Days of Work Over a Half Century: The Rise of the Four-day Week
We examine patterns of work in the U.S. from 1973-2018 with the novel focus on days per week, using intermittent CPS samples and one ATUS sample. Among full-time workers the incidence of four-day work tripled during this period, with over 8 million more full-time workers on four-day weeks. The same growth occurred in the Netherlands, Germany, and South Korea. The rise was not due to changes in demographics or industrial structure. Four-day full-time work is more common among less educated, younger, and white non-Hispanic workers, among men, natives, and people with young children; and among police and firefighters, health-care workers, and in eating/drinking places. Based on an equilibrium model of its prevalence, we show that it results more from workers’ preferences and/or daily fixed costs of working than from employers' production costs. We verify the implication that the wage penalty for four-day work is greater where such work is more prevalent, and we show that the penalty has diminished over time.
We thank Jacob Bastian, Francine Blau, George Borjas, Wolter Hassink, Philipp Kircher, Lea-Rachel Kosnik, Peter Kuhn, Kyungtae Lee, Lester Lusher, Kusum Mundra, Stephen Trejo, Wim Vijverberg, David Weil, and participants in seminars at several universities for helpful comments; IPUMS University of Minnesota for the ATUS data; the Centre for Time Use Research for the Dutch time-use data, and Jagriti Tanwar for clarifying their characteristics; the Data Archiving and Network Service of the Netherlands for the OSA data; Alexander Bick and Adam Blandin for the RPS data; Florian Griese and Jürgen Schupp for information from the GSOEP, and the staff of the Korean Labor Institute for the KLIPS data. Joe Pinsker spurred our initial interest in this subject. No funding was received in support of this project. The views expressed herein are those of the authors and do not necessarily reflect the views of the National Bureau of Economic Research.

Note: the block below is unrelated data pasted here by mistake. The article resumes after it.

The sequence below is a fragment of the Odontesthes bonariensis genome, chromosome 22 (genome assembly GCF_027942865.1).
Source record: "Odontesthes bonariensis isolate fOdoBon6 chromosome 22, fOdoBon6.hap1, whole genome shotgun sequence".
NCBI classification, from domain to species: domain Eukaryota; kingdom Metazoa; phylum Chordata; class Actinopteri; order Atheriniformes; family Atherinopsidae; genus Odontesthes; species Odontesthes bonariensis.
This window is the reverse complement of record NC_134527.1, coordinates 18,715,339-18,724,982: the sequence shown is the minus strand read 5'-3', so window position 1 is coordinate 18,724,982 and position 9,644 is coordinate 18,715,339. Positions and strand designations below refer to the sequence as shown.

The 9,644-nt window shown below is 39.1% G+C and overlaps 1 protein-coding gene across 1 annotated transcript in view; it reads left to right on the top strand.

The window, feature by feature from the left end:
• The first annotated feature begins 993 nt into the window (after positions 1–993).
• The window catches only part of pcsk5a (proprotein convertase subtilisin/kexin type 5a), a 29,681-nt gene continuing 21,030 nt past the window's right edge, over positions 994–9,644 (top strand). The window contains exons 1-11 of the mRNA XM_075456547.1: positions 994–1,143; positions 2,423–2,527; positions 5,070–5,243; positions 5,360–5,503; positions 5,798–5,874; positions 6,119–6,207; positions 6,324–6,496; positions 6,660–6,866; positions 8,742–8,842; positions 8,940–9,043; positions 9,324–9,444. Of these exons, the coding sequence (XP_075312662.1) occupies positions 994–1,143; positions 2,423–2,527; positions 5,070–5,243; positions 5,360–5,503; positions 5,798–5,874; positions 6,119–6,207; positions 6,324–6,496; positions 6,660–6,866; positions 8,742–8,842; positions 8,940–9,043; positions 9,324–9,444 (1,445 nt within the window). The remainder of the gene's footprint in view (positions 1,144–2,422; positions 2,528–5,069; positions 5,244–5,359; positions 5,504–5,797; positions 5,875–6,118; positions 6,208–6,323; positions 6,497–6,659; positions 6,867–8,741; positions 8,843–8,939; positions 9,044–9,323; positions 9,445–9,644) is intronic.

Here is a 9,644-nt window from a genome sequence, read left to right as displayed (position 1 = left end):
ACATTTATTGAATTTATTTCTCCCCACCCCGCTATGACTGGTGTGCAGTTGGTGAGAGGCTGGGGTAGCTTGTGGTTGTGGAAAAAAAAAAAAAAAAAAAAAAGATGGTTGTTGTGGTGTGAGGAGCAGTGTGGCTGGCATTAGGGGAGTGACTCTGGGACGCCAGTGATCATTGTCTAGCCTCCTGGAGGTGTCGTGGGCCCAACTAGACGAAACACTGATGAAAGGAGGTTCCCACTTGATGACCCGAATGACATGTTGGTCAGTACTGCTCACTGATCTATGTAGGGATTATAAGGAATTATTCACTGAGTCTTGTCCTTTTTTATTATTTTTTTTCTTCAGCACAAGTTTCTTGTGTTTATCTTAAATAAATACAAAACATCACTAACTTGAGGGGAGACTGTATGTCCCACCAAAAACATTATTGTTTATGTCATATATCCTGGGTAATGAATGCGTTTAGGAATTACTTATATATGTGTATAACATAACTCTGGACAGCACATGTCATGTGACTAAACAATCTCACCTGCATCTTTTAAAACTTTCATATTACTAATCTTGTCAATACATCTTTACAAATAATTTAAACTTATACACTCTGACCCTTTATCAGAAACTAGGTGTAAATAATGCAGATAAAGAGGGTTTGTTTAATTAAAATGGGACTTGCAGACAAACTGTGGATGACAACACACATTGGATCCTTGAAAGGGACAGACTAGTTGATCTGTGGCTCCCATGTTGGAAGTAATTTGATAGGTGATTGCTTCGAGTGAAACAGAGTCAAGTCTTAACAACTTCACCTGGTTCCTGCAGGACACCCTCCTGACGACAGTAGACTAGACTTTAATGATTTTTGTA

Daniel S. Hamermesh
No additional disclosures. Letters from both Hamermesh and Biddle are being sent as attachments in one minute.